19 July 2011

"I Feel..."

I've noticed a trend lately (past few years or so) that is a reflection of our society, and not a good one, I fear.  While it isn't all that new a phenomenon, it may be growing.  I was grading position papers (essays, essentially) for one of my online courses, and noticed an uptick in how often the word 'feel' is used when cognitive processes are intended.  Instead of writing, "I think..." or, "I believe...", the students more and more write, "I feel...".

Now some of you might find this innocuous and my pointing it out to be a bit picky.  But it is a reflection of how our society emphasizes emotionalism over rationalism; pleasure over principle.  I read a recent survey (sorry, lost the link) where a bunch of folks were given an ethical dilemma and asked how they'd solve it given no other information.  A large majority picked, "the solution that would make them happiest".

I've heard some complain that this is a symptom of what they call, "The Chickification" of culture.  Maybe, maybe not.  Its true that women express emotion more readily and more often than men (in general).  But its not true that men are without emotion.  I don't find in general that women are less likely to use cognitive processes to solve problems, though I can't say I always understand the cognitive process they do use. (I hope I'm not being unfair to my wife here!)  What I find to be true is, certain people use emotions to make decisions and certain people don't (at least, not as much).  In other words, our ability to think and reason, and how we are taught to do these things, is more important than our gender, though gender has an effect.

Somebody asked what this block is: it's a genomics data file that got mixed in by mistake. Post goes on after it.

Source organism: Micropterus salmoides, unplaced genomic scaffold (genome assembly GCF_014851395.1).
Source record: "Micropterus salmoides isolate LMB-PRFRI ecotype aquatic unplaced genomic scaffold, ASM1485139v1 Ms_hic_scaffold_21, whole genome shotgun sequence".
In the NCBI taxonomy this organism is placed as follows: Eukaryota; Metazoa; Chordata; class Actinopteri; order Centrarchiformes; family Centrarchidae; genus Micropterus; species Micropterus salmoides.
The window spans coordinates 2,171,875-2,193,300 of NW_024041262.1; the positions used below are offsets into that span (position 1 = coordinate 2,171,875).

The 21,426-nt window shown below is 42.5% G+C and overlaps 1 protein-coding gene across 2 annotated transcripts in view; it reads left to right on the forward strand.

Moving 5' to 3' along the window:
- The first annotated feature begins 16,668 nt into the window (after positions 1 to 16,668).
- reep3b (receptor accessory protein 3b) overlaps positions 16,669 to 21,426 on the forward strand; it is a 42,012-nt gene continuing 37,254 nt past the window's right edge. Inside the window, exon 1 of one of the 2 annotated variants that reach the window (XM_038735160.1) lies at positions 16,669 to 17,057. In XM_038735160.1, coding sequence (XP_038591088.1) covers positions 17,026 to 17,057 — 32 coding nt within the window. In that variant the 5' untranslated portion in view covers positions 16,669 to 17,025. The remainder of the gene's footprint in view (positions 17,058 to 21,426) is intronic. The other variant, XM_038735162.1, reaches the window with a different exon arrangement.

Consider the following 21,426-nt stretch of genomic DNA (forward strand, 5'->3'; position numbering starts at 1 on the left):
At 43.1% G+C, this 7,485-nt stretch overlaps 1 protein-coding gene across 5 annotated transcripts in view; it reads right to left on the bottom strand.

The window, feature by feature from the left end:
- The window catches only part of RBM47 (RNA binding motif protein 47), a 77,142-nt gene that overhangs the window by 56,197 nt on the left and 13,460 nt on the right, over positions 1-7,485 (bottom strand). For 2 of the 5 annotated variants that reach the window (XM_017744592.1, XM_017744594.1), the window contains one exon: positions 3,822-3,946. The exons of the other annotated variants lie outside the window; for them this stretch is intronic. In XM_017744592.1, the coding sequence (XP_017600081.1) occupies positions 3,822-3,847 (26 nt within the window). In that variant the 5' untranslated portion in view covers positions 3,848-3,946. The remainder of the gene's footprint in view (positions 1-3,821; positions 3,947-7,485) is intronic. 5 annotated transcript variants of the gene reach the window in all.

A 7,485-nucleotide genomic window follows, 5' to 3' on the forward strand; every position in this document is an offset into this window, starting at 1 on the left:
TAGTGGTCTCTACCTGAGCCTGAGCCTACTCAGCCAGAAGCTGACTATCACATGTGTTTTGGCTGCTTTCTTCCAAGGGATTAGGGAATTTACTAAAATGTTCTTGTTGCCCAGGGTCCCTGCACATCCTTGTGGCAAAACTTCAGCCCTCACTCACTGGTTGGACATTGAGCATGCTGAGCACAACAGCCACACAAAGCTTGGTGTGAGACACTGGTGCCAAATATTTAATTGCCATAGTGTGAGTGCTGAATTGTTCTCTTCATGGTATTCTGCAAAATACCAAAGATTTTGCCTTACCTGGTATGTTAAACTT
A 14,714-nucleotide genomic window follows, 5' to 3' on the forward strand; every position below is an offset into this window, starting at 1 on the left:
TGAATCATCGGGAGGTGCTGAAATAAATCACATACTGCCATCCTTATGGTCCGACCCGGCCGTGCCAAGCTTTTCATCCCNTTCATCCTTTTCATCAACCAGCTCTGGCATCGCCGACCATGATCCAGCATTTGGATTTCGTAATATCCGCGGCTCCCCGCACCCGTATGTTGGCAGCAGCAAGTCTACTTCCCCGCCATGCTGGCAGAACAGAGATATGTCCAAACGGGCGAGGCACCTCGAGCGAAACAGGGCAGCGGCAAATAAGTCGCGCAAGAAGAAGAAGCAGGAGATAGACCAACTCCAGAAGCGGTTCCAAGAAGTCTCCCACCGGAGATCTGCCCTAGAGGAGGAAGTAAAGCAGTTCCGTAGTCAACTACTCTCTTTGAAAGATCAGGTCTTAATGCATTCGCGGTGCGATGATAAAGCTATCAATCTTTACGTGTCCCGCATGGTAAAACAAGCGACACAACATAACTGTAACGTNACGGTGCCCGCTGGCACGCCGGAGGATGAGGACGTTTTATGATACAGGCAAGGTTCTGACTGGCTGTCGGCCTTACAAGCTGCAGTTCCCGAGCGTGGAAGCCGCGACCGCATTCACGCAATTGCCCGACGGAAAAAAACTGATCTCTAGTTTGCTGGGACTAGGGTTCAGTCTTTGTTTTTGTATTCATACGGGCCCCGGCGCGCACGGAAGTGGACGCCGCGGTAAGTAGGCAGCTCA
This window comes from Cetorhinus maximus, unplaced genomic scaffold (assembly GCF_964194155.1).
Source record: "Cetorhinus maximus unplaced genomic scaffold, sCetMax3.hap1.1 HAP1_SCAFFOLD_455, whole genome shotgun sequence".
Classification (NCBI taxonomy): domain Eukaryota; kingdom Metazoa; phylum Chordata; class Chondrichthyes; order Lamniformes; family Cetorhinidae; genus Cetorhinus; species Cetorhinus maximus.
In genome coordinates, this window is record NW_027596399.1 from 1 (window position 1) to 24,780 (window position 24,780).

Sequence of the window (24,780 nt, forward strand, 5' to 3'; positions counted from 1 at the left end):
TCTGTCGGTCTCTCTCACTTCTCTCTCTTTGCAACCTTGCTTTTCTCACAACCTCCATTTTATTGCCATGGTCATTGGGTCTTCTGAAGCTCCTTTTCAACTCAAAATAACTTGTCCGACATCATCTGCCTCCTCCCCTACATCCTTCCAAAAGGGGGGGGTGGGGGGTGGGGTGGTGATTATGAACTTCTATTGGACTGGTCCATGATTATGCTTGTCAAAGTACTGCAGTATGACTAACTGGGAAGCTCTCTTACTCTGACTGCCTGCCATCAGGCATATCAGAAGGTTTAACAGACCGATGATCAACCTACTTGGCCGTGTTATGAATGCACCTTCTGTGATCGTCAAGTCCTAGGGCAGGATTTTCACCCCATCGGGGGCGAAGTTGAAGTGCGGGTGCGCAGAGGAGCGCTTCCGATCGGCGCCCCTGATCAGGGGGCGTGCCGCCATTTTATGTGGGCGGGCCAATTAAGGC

Emotions always have some impact on decisions, and indeed are a necessary part of the cognitive reasoning in coming up with a solution.  But when logic is disregarded in order to do what feels best, poor decisions are often the result.  This is true whether the decision maker is a man or a woman, even when the display of the emotions are handled differently.  Emotional considerations are important in making decisions, but facts are critical.

As for my students, I've considered posting in my grading rubric that I'll take off a point every time the word 'feel' is used (unless it is referring to a sensory input, of course), but that might be too harsh.  I don't know if I have time to comment on it every time it happens, or if I did, how much a difference it would make in society.  I suppose every little bit helps.  I've always believed (not felt!) that part of my job as a professor is to teach people how to think, not just what to think, and to teach people to communicate what they think effectively.  (Say what you mean, mean what you say, etc.)

More philosophically, I wonder how much less a political issue we'd have with things like government control of health care, or so-called gay marriage, or the reality of hell (as a recent hot topic) if people primarily thought instead of felt about the issues.

1 comment:

  1. This reminds me of a little tongue-twister my mom wrote when she was young(er):
    One cannot think without a thought to think about.
    For a thought must have a thinker, and a thinker a thought,
    To think it out.


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